Tradition of Rupture
Author: Alejandra Pizarnik
Translator: Cole Heinowitz
Publisher: Ugly Duckling Presse (2019)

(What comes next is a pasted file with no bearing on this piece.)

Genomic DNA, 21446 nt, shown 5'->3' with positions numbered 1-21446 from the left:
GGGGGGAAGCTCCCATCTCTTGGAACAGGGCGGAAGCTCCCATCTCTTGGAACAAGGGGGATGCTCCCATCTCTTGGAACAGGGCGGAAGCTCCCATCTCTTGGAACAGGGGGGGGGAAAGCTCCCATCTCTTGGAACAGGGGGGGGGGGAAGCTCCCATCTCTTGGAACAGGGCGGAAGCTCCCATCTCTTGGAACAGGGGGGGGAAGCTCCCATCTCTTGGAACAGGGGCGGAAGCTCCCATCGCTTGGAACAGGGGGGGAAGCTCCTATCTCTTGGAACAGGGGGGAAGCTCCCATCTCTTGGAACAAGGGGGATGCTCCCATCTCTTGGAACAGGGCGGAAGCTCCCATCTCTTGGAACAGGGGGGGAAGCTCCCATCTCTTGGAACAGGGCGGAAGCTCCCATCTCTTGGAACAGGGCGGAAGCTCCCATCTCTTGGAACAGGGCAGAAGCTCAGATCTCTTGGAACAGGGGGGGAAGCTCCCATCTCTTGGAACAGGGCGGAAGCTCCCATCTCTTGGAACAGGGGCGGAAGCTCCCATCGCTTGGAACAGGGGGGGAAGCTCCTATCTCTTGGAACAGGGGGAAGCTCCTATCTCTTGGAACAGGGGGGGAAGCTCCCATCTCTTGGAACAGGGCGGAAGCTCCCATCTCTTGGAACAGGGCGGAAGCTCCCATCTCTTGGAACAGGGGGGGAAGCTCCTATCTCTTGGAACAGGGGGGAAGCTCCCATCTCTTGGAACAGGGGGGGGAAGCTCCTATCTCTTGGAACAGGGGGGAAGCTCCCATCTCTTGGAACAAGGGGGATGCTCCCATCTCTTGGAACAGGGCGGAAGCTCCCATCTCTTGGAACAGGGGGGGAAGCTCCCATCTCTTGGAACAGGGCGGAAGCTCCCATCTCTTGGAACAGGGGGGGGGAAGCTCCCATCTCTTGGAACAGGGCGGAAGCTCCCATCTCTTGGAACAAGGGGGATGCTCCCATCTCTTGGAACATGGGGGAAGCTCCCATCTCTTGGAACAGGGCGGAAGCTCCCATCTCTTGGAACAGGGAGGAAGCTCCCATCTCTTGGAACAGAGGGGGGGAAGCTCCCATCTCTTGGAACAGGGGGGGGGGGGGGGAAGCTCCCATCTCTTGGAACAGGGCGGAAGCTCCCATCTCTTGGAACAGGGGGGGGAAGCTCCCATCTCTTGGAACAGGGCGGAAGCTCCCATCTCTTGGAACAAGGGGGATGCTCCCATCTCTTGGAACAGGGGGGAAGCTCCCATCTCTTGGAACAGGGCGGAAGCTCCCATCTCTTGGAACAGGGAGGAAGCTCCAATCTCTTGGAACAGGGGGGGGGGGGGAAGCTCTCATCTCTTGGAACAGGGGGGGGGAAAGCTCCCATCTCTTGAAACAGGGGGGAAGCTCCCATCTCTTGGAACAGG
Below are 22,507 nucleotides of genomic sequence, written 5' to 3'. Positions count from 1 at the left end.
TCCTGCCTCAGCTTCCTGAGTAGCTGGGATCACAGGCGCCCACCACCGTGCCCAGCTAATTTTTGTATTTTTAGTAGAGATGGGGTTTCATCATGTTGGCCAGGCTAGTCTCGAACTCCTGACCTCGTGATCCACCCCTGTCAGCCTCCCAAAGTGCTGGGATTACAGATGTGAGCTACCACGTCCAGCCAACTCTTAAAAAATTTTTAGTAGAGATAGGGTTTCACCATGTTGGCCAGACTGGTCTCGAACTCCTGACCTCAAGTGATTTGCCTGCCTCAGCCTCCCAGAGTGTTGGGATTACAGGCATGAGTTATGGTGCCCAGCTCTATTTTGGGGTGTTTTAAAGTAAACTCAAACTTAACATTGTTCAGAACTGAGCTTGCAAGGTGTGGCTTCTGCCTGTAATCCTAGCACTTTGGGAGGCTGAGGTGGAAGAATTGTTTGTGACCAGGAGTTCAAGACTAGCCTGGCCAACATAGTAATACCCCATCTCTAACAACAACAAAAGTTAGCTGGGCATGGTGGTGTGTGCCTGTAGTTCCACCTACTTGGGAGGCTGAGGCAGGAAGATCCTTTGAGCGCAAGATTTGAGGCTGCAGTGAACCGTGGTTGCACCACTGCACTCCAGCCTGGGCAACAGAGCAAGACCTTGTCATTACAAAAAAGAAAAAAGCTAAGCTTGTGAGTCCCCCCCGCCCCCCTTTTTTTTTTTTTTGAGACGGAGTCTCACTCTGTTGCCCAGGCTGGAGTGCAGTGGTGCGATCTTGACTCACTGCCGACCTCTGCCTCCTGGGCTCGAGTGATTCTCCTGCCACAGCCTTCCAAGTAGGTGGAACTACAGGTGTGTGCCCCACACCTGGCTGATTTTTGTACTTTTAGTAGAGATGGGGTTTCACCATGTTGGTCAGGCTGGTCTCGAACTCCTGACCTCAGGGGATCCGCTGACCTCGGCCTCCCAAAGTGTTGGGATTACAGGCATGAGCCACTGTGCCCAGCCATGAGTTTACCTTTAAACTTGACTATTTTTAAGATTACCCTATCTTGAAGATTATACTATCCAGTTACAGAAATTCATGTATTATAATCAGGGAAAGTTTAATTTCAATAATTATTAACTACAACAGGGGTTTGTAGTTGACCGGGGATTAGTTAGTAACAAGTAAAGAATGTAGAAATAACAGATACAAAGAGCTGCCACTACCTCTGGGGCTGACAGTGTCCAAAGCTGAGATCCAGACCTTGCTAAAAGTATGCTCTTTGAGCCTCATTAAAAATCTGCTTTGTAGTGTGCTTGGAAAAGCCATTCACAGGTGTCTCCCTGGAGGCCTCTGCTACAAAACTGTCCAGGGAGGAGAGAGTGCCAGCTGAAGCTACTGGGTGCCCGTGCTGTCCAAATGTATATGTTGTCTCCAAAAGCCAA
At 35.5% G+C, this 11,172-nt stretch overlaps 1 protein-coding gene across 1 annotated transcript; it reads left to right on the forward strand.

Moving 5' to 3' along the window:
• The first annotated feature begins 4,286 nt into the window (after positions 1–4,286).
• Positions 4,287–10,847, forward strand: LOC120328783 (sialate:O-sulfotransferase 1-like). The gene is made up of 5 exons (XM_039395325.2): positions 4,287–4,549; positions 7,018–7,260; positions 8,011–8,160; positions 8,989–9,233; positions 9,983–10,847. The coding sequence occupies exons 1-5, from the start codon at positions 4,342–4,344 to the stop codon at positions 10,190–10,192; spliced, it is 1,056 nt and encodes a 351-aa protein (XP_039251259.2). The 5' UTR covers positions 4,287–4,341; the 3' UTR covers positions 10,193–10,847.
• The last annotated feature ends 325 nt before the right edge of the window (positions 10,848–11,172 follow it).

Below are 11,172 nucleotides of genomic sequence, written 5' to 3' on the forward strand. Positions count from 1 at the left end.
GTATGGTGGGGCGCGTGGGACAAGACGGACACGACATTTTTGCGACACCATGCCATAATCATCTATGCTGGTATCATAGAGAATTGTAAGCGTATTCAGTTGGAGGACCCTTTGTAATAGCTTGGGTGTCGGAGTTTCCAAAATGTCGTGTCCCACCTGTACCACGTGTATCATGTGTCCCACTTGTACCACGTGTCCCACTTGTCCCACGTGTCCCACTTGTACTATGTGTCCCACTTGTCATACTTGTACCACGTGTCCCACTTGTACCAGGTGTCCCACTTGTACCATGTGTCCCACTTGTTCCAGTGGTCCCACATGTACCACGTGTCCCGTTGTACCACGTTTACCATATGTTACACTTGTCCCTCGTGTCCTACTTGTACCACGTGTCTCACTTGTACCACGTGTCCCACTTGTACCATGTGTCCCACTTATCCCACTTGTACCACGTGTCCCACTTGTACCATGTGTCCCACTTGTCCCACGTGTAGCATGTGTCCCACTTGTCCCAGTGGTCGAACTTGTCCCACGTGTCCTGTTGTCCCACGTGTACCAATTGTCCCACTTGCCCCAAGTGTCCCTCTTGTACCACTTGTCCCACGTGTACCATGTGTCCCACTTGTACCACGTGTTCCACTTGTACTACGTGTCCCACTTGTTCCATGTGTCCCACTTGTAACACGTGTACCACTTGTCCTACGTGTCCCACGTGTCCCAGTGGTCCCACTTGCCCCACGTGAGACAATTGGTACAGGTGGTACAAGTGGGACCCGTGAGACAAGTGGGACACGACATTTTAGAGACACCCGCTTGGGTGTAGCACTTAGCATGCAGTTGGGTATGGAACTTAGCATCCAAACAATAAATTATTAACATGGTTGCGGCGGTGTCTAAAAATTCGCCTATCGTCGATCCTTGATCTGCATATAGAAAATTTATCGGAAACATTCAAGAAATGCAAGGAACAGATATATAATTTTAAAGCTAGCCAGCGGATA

Since the publication of her 1955 debut poetry collection, The Most Foreign Country, Alejandra Pizarnik has captivated the imaginations of many of Latin America’s most celebrated twentieth-century writers, from Octavio Paz and Julio Cortázar to Roberto Bolaño and Raúl Zurita. Over the last several years, the majority of Pizarnik’s poetry has been translated into English, garnering enormous acclaim in the U.S. and abroad, yet her extraordinary critical writings—including commentaries on figures such as Artaud, Borges, Breton, Michaux, and Pessoa, as well as intimate accounts of her own working methods—remain almost entirely unknown outside the Spanish-speaking world. A Tradition of Rupture makes these writings available to English-speaking readers for the first time, offering indispensable insight into the range of Pizarnik’s reading and the principle influences on her poetics. The works collected in this volume also provide a rare glimpse of the famously introverted poet in her capacity as public intellectual and critic, revealing a voracious intelligence turned outward toward the world in vital dialogue with the words of others.